A recent study, a joint effort between consultancy Pira International and FESPA, anticipates an increase in digital textile printing between 2009 and 2014 from €114.6 million to just under €1 billion.
In 2014, the report expects the total installed base of digital textile printers to be 52,800 – a CAGR of 23.1%. And research in 2006 by IT Strategies into a specific market segment – garment decoration – estimated that the retail value of digitally-printed garments would be $12 billion this year, fuelled largely by the wider adoption of direct-to-garment (DTG) inkjet printers.
Digital technology has already transformed the wider “ink-on-paper” printing industry, and now promises to do the same to textile printing. Digital is perfect for the short runs and fast turnarounds that underpin today’s “Just-In-Time” supply chains. It also slashes manufacturers’ time-to-market and, by making it easier to test market new ideas, encourages creativity. And it meets consumers’ growing expectations of being able to personalize products and get them quickly over the Internet.
Meanwhile, flags and banners – the fastest-growing sector for digital textiles – increasingly offer corporate marketers significant aesthetic, environmental and practical advantages. More and more fabrics are being developed for digital printing; they can be recycled; and they are easier and cheaper to transport.
Not surprisingly, this promise is already tempting new players to explore the potential for turning a profit from new business models. IT Strategies’ research into garment decoration, for example, sees three types of companies investing in direct-to-garment inkjet: screen printers and embroiderers who are already in the direct-to-garment business; T-shirt printers currently using thermal transfer or colour laser printers and copiers, and companies that are totally new to the market, such as internet retailers and photographers. Other potential new entrants include “bricks-and-mortar” retailers, who might consider in-store kiosks.
At first sight, these predictions suggest digital technology will sweep swiftly and irresistibly through textile printing. However there are significant differences between the “ink on paper” industry and the world of textiles. For one thing, the digital textile sector includes two further, very different sectors. On the one hand, there are businesses supplying banners, graphics and (sometimes) garments for use in a myriad of environments, from commercial premises, through exhibitions and museums, to concert-halls and theatres. On the other, there are printers serving consumer markets for fashion and decorative fabrics, providing clients with the specialist expertise needed to meet demanding retail standards for wash-, light and rub-fastness.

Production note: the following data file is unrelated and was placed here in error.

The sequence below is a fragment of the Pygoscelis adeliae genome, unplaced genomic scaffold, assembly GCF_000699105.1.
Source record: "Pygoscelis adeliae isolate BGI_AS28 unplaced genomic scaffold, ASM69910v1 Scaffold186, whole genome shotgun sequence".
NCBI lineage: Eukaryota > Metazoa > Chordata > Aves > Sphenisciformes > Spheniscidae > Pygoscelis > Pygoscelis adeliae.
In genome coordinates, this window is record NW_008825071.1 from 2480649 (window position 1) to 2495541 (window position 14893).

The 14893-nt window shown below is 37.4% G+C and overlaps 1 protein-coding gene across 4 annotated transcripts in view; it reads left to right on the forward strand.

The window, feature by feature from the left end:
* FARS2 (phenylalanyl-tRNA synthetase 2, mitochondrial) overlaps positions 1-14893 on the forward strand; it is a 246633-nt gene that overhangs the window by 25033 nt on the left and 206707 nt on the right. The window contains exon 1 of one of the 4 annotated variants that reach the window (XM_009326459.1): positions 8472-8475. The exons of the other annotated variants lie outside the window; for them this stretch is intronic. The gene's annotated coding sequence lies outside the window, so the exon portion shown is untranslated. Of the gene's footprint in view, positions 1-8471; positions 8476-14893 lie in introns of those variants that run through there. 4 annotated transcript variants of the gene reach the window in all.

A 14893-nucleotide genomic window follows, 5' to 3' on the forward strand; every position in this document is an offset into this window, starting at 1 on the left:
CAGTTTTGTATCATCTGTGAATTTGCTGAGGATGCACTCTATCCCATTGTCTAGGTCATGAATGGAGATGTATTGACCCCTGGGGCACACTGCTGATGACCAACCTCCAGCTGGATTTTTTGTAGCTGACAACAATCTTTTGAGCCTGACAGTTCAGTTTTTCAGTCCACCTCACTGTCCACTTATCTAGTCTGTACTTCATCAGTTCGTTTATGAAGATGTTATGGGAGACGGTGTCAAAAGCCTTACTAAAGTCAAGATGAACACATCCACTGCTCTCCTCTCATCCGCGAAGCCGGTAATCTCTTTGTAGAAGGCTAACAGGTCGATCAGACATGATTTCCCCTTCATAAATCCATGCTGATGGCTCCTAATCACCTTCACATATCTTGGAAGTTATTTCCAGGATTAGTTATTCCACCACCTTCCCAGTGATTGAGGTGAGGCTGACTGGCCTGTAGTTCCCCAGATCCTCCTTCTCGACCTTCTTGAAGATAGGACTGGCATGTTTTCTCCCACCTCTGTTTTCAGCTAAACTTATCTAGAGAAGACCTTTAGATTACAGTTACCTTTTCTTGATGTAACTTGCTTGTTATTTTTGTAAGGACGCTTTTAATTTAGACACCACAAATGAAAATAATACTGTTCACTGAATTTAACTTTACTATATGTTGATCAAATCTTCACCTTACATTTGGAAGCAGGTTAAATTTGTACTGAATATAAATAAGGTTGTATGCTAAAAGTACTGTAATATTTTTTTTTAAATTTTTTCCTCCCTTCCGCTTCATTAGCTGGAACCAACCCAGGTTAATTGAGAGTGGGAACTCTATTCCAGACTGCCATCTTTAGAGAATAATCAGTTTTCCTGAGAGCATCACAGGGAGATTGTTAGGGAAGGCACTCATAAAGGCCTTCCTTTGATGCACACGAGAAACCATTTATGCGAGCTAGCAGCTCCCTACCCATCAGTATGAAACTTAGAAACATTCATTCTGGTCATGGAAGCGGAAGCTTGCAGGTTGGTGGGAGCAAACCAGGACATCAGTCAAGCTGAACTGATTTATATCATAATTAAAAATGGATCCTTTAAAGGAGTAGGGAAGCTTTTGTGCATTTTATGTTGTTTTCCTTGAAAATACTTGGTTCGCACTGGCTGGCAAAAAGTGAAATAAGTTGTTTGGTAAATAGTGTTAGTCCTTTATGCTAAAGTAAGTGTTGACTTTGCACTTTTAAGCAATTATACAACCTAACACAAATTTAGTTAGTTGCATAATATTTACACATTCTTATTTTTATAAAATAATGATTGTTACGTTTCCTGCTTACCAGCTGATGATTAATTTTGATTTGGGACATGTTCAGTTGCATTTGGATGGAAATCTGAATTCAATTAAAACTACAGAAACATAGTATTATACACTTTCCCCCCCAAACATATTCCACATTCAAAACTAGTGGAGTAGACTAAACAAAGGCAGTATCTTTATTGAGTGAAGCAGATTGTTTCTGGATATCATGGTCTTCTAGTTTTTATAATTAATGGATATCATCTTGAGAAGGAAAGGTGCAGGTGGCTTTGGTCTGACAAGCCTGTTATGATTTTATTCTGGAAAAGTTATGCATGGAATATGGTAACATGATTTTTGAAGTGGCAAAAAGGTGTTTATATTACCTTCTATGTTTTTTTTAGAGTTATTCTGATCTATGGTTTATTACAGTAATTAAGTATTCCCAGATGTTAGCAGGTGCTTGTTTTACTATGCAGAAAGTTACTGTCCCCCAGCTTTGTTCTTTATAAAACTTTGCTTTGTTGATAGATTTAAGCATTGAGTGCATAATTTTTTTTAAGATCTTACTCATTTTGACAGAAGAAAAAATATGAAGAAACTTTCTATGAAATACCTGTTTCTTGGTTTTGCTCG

The textile printing sector further differs from the wider printing industry in the variety of processes used, each of which offers a balance of pros and cons. Traditional (analogue) screen printing remains the choice for printing premium-quality items in high volumes but make ready and set-up procedures make it less suitable for short runs (the estimated break-even for a screen-printed run is between 48 and 72 items).
Dye sublimation, the digital process that dominates the display market, delivers both high quality and short runs, but generally works best with fabrics with a high polyester content and requires translucent inks that suit it best to white or light clothing.
Inkjet-based digital direct-to-garment printers, meanwhile, produce good results on 100% and 50/50% cotton, so fashion textile printers can print on cheaper garments and compete with screen printing on higher-volume work, especially as the speed gap between inkjet and screen is narrowing. Other attractions include the ability to print silks, blends and other fabrics, and, thanks to the recent availability of white ink, to print on dark fabrics.
With applications for digital textiles growing in line with advances in production technology, and new entrants eyeing the sector keenly, it is imperative that textile printers keep abreast of developments. FESPA 2010 provided a good opportunity to do just that. This year’s event reflected the growing influence of digital across all sectors with three halls devoted to digital exhibitors. This year’s exhibition also included, for the first time, FESPA Fabric, a comprehensive “show within a show” devoted exclusively to garment decoration.